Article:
I agree a lot with comments from @MDCCL:
You should analyze each particular case —that is, every particular table within its whole context, that is, the entire database structure— to define if it requires the appending of a system-generated surrogate column, as such an artifact is an additional aspect that requires its particular administration. Consistency with the way the rest of the tables look is irrelevant, from the logical and physical points of view
A few pointers from my side (the ones that come to my mind at the moment, and that probably are not all there is to it)
You need more space for everything: each row is wider, and you have an extra index to maintain. Every write will take (a little bit) more time, and so will every read, because you use more space to read and write the same real information. Let's say you have a log of the readings of several thermometers, one per second. You have one table
thermometers (thermometer_id PK, ...etc...) and one
readings (thermometer_id, reading_timestamp, value_read). Your readings table has a natural key:
(thermometer_id, reading_timestamp), because you cannot have two different readings at the same time. I would normally make this my PK, and forget about surrogates.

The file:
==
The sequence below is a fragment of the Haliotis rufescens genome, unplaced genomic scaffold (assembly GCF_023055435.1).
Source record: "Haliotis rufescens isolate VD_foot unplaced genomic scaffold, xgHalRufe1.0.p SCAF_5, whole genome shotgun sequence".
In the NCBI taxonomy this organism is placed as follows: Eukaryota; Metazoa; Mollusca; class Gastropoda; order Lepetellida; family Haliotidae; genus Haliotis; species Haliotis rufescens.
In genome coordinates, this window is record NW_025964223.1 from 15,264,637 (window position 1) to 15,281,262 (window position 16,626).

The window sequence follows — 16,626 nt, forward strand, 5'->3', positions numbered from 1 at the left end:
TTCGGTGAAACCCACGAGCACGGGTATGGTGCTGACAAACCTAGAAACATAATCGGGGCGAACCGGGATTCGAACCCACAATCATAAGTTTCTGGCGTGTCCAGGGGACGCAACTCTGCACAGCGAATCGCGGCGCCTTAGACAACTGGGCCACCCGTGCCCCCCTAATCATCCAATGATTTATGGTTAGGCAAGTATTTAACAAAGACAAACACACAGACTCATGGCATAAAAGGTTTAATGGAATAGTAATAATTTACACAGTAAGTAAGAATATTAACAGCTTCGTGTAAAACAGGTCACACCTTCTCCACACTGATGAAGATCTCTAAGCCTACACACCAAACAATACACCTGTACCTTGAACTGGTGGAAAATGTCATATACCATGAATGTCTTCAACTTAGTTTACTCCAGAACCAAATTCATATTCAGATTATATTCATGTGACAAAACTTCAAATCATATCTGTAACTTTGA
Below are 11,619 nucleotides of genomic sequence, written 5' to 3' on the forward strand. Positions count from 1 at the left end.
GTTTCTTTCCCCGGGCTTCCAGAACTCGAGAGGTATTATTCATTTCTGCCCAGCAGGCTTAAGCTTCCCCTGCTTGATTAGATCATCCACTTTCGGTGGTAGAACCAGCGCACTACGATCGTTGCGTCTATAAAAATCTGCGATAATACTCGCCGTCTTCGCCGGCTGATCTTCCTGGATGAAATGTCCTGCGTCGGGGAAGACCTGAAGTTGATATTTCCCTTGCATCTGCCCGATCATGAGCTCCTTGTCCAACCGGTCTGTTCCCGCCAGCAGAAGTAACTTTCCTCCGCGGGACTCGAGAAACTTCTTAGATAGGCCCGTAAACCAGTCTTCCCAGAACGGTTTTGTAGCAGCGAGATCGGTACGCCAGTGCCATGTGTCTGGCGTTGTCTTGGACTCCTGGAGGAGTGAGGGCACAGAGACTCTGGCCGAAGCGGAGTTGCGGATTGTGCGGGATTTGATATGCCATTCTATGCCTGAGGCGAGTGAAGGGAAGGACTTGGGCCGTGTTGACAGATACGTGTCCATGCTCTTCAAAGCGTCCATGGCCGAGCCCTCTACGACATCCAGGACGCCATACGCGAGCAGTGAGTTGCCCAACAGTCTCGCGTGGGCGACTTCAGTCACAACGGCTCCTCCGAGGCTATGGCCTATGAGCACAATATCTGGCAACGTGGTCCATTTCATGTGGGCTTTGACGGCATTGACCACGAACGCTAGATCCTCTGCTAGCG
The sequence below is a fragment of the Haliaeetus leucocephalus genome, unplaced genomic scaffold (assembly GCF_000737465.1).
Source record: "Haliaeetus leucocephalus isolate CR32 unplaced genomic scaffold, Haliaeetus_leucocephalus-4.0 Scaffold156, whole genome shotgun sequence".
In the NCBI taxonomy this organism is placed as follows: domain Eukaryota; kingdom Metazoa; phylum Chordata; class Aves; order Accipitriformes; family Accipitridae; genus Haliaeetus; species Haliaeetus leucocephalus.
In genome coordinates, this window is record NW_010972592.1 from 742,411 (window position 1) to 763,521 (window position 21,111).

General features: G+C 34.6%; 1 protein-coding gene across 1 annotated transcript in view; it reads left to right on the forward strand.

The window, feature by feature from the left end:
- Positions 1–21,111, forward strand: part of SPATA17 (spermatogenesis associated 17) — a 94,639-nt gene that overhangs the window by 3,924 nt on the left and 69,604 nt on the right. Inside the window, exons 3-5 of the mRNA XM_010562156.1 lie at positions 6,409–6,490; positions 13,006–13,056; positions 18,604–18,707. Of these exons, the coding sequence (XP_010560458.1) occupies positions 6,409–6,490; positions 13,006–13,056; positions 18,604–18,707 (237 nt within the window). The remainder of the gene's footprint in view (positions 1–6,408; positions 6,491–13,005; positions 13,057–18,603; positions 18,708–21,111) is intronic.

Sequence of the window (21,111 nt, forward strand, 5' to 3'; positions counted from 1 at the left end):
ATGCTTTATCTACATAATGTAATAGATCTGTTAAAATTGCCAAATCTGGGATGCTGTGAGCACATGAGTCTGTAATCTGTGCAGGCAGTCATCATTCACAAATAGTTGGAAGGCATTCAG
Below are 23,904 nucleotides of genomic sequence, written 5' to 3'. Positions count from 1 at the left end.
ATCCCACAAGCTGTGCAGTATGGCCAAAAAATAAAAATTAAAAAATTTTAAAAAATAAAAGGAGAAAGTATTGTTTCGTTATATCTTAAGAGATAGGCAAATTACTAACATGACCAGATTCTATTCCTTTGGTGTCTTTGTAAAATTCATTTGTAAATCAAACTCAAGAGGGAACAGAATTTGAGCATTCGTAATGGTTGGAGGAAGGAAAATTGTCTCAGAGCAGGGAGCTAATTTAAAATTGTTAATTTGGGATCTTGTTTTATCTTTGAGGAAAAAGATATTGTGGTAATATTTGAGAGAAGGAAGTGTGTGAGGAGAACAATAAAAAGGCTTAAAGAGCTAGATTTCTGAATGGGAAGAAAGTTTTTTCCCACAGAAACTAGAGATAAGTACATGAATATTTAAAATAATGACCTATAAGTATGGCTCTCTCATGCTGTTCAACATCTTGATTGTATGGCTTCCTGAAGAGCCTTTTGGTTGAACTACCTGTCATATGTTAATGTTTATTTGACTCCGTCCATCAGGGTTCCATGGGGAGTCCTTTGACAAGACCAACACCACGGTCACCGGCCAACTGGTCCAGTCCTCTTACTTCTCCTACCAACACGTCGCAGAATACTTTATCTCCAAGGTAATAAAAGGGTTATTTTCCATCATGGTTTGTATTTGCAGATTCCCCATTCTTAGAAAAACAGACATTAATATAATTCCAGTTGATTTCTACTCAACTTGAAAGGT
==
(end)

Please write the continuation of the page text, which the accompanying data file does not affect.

Using surrogate keys tend to obscure the real structure and meaning of your data. For instance, imagine you have a tables
books_liked_by_persons. This last table is a
m x n table, and most of the times contains only
(person_id, book_id) pairs. Adding a third
id is in such cases most probably meaningless and noisy.
In some very specific cases, you may want to have different tables with share one part of their structure (let's say, for instance, you want some of them to have always a
xxx_id) so that some application is easier to develop because the same pattern can be used to process different tables. [This tends to be rather uncommon, AFAIK, but is also possible.]
Using a surrogate key, even if there are some other alternative keys might help you save space (and probably, time). Imagine your natural key is a PGP key (note 1). It takes a
char(800) (approx.) to store it. Imagine you have several tables that reference this one. It will save (a lot of) space all around to have a surrogate integer key (8 or 16 bytes) on the original table, because the referencing tables will store 8 (or 16) bytes instead of 800. The accounting needs to be done for each specific case.
If you ever have to edit your data "by hand" (and, some day, you probably will), you don't want to look for keys which are really long. You prefer surrogates in that case.
Some databases (not PostgreSQL, at least as of now) will cluster the data of your tables using your primary key as a clustering index (or can do it by default unless you explicitly state the contrary). In such cases, it is normally advisable to have an always incrementing primary key; to avoid fragmentation.
So: every case needs analyzing, weighting and deciding. Sometimes consistency may be confused by flying on autopilot.
Side note: There are several different naming conventions. I prefer the one where
id is never used, and a
persons table has a
person_id column if needed.
Note 1: A PGP key looks more or less like: